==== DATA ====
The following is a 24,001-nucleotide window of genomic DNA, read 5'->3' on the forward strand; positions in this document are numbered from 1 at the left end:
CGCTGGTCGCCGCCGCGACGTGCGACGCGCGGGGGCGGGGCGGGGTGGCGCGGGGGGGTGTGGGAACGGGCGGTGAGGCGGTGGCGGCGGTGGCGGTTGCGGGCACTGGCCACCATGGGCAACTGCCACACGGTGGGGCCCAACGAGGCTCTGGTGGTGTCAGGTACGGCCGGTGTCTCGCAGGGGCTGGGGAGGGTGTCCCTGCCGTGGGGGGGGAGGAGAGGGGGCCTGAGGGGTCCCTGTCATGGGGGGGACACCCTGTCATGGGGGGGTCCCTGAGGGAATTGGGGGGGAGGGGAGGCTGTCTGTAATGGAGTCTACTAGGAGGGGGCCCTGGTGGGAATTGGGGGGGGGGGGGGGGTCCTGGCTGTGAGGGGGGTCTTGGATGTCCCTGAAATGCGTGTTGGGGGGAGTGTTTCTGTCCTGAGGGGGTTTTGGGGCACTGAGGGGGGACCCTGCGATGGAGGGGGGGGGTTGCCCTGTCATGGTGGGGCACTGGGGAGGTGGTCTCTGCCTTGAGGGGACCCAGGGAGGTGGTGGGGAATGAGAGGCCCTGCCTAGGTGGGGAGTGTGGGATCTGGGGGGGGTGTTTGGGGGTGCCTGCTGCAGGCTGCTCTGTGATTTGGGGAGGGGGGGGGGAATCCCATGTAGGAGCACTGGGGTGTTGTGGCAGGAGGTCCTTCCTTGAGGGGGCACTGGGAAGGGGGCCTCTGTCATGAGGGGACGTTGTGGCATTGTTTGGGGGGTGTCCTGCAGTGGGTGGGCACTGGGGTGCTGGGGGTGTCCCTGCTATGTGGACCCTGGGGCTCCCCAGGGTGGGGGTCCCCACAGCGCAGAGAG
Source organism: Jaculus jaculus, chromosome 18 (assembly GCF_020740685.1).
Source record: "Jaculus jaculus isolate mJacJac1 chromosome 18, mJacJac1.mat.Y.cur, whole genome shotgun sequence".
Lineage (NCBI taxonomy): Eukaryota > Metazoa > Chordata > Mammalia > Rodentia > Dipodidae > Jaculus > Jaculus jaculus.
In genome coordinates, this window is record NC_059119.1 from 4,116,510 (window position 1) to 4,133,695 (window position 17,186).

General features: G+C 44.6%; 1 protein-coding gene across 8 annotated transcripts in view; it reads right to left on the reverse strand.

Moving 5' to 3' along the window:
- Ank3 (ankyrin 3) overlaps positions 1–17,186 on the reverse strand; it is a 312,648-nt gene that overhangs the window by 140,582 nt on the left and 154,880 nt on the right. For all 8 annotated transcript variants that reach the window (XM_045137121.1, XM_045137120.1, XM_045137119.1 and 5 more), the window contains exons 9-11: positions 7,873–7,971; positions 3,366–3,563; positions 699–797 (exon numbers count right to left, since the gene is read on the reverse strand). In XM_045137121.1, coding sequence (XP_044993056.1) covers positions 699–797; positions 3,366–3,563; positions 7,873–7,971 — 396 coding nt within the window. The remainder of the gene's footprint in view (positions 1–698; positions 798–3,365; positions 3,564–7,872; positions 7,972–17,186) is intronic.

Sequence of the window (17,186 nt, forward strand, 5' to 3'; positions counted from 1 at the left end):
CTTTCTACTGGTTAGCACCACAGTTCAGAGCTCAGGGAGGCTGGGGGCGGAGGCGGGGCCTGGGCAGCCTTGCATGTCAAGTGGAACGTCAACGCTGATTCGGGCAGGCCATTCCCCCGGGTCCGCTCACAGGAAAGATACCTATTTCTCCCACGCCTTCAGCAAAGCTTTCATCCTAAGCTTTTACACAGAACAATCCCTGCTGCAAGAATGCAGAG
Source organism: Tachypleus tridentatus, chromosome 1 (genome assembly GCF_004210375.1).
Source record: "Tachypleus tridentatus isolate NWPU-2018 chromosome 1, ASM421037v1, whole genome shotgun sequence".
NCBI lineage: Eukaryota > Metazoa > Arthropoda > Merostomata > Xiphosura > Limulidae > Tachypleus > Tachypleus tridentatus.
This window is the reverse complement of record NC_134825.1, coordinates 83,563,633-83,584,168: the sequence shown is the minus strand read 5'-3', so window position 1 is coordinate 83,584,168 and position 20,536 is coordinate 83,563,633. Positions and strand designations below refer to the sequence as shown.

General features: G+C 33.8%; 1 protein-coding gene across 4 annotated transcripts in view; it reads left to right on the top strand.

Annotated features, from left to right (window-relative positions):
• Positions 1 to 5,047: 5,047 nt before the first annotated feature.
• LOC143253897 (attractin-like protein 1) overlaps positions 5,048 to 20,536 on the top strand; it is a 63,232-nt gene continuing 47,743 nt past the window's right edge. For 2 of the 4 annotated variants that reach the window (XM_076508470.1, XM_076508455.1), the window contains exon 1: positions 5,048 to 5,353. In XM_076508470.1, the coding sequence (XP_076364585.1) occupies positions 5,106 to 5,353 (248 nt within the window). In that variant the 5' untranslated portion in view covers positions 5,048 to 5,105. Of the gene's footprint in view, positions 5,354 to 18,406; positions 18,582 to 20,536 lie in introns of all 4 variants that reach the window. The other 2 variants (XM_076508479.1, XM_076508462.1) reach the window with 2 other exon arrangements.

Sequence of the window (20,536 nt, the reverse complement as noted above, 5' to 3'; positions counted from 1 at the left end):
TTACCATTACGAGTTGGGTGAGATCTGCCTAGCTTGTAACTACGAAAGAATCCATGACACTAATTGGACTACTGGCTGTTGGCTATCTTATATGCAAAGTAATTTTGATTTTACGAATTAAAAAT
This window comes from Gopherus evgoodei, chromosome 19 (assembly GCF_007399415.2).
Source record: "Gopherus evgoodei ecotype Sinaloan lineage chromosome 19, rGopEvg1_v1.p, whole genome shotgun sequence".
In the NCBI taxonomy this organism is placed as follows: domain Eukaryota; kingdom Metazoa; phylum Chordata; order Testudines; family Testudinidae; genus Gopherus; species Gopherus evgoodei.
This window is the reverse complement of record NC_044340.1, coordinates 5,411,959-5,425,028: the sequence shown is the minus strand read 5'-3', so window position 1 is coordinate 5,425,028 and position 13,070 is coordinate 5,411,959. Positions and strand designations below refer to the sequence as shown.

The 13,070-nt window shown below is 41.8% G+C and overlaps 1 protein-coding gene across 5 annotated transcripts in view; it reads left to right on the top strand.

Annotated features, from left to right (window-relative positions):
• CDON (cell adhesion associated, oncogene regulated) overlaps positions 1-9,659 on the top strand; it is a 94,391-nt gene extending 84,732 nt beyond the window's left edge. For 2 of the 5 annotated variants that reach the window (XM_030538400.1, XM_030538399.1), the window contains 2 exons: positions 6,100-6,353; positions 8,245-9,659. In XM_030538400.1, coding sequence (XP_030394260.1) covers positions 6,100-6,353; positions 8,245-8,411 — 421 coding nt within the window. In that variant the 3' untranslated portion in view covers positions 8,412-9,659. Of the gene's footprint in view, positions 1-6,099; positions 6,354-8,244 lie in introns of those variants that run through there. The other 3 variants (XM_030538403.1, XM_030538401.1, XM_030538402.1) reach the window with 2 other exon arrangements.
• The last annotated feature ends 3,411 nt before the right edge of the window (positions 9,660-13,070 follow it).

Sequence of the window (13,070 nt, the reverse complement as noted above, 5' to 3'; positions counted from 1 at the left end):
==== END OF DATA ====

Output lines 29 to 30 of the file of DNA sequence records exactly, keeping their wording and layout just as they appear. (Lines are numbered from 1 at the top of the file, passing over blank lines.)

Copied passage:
• The last annotated feature ends 3,411 nt before the right edge of the window (positions 9,660-13,070 follow it).

Sequence of the window (13,070 nt, the reverse complement as noted above, 5' to 3'; positions counted from 1 at the left end):